Sustainable Blog

Grow Biointensive

Small Scale Mini-Farming Packs A Powerful Punch

Nestled in the redwoods of northern California’s Mendocino county is the small town of Willits. This community is the home of the farming pioneers Ecology Action, and the home of their Grow Biointensive mini-farm.

Founded in 1971, Ecology Action was first headquartered in Palo Alto, CA. The project’s original aim was and still is to “teach regular classes, collect data, make land available for gardening and publish information” on the techniques of Biointensive agriculture. The work grew from a collective concern about worldwide starvation and malnutrition as a result of overpopulation.

At the foundation of the Grow Biointensive method are the scientific principles which underlie ancient traditional farming methods such as:

  • Double-Dug, Raised Beds
  • Composting
  • Intensive Planting
  • Companion Planting
  • Carbon Farming
  • Calorie Farming
  • The Use of Open-Pollinated Seeds
  • A Whole-System Farming Method (www.growbiointensive.org)

The methods aim to minimize water inputs (done properly this method requires 67-88% less water than conventional agriculture) and produce more food on less land by increasing the soil health and producing food without the use of petroleum or natural gas products.

According to Ecology Action, “There may be as little as 40 years of farmable soil remaining globally. For every pound of food eaten, 6 to 24 pounds of soil are lost due to water and wind erosion, as the result of agricultural practices.” This means that soil health should be a top priority for anyone passionate about food security for the future.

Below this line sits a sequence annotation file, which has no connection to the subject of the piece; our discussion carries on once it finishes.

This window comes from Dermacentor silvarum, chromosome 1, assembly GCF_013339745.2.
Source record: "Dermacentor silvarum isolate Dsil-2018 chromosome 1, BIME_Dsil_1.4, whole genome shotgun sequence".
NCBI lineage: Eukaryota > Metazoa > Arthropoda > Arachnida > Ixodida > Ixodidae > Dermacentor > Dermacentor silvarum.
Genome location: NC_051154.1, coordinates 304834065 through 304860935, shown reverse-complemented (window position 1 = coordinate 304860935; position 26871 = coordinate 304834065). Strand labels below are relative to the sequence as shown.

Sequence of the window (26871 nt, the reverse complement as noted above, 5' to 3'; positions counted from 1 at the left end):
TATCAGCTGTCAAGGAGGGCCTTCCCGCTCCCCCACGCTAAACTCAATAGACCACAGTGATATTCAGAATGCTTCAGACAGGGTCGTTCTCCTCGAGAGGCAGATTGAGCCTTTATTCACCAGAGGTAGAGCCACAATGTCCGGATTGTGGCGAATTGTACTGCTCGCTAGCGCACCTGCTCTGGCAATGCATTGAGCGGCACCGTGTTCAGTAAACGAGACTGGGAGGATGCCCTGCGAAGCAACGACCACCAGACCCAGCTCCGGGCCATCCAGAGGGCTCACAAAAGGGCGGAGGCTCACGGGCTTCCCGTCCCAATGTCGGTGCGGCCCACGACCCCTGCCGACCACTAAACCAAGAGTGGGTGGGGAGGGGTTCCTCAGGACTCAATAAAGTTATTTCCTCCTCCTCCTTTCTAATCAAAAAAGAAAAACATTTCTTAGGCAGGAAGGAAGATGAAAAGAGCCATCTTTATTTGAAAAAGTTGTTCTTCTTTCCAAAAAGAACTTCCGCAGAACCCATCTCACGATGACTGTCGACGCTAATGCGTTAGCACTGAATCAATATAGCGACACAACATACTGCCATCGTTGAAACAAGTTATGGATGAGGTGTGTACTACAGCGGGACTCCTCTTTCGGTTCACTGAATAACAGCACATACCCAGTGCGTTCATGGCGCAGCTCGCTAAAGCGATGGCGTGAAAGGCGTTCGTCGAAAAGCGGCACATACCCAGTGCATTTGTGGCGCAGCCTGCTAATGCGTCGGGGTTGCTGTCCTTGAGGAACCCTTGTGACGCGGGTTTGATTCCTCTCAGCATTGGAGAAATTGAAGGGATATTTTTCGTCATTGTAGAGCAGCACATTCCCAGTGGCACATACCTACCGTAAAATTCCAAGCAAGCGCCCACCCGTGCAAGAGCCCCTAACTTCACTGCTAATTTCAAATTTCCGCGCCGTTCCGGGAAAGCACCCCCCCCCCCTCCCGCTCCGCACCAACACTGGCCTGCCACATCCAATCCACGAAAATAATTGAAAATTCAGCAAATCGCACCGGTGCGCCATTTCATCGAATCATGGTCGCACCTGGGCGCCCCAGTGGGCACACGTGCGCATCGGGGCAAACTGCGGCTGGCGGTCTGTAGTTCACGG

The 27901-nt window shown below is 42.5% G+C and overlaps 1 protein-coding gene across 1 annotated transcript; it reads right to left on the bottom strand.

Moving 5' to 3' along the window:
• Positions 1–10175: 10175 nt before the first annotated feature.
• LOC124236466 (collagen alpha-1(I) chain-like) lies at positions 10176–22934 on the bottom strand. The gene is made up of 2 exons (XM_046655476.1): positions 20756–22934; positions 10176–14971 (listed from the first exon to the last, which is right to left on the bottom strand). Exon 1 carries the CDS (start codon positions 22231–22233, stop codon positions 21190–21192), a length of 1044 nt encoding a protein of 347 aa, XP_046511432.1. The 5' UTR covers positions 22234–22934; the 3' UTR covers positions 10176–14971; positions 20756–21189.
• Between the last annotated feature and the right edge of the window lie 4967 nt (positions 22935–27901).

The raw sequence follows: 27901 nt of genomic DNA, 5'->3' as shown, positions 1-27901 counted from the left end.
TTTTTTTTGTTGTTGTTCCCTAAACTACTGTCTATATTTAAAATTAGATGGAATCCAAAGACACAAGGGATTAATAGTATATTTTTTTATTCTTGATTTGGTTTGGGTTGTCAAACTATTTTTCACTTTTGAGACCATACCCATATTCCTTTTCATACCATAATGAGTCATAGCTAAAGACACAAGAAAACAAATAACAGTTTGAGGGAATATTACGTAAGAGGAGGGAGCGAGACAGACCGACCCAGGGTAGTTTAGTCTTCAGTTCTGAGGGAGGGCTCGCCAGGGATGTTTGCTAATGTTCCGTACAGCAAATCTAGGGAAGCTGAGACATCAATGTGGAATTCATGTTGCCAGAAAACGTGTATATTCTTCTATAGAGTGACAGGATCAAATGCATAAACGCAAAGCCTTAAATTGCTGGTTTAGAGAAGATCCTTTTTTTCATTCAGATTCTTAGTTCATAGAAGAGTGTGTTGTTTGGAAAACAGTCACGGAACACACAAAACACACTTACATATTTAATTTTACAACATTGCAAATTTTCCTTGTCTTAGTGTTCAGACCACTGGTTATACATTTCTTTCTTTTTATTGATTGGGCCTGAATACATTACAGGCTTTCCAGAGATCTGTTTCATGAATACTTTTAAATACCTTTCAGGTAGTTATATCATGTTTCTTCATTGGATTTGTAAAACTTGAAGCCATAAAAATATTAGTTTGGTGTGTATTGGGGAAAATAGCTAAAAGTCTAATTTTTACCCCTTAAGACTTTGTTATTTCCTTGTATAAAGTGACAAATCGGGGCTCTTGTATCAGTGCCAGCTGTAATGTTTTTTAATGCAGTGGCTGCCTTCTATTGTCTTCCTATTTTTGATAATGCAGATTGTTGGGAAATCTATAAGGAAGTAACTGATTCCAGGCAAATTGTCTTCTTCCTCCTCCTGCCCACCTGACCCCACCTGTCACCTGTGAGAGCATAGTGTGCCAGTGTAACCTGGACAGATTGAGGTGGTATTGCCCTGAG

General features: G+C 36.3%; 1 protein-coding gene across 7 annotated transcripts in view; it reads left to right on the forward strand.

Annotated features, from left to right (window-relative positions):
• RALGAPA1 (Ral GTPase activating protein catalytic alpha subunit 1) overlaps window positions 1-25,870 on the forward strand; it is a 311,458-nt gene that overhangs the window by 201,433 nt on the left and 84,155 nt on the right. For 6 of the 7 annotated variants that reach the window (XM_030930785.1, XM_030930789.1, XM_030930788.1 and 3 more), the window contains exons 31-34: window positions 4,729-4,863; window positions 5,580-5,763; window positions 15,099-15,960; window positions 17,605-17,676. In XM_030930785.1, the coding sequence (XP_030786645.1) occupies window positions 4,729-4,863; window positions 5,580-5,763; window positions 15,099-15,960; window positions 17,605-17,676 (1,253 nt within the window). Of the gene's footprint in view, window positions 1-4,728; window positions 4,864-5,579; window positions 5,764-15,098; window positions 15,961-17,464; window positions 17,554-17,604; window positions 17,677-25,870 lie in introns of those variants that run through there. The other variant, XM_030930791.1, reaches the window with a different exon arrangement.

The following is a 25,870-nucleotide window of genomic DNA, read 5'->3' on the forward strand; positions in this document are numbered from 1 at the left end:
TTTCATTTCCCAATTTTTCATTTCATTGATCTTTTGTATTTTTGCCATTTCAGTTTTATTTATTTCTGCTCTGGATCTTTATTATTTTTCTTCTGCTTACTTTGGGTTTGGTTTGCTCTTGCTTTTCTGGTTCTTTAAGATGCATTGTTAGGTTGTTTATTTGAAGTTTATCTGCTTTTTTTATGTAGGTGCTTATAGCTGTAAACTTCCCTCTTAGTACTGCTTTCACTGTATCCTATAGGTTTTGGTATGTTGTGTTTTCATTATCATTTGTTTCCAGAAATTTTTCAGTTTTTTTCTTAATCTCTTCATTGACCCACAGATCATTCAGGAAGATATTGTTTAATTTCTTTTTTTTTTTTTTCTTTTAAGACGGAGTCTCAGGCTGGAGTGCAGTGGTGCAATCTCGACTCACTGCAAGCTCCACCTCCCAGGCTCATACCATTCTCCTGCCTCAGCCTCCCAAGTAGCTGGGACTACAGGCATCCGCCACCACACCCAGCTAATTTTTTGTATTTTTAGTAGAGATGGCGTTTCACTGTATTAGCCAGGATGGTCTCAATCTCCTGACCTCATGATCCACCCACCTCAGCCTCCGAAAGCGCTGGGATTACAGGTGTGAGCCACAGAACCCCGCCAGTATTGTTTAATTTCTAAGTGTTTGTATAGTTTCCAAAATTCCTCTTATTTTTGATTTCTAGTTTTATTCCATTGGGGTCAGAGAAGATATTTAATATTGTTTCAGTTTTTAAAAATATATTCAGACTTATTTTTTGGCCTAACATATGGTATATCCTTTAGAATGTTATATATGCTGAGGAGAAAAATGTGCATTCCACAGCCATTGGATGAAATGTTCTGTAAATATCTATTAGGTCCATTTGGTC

The group now holds workshops at the farm in Willits and at other locations around the country teaching others how to grow more food with less space, save water and replenish soil during the process.

 

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By the Numbers

Currently 50 million households suffer from food insecurity, meaning that family members cannot always meet their basic food needs.

10 million people a year could be fed through the recovery of just one-fifth of food waste.

Only 2% of food waste is composted or otherwise recycled—62% of paper is recycled.

Consumers throw out about 40% of the fresh and frozen fish they buy.

The U.S. produced 208 pounds of meat per person in 2009—60% more than Europe.

Low income commuters spend a much higher proportion of their wages on gas—8.6% versus 2.1% at $4 per gallon.

Food prices rose 35-40 percentage points between 2002–2008.

Americans consume 25% of the world’s produced oil, but our nation holds less than 3% of the world’s proven oil reserves.

The International Energy Agency says greenhouse gas emissions rose 3.2% last year, with a 9.3% increase in China offsetting declines in the US and EU.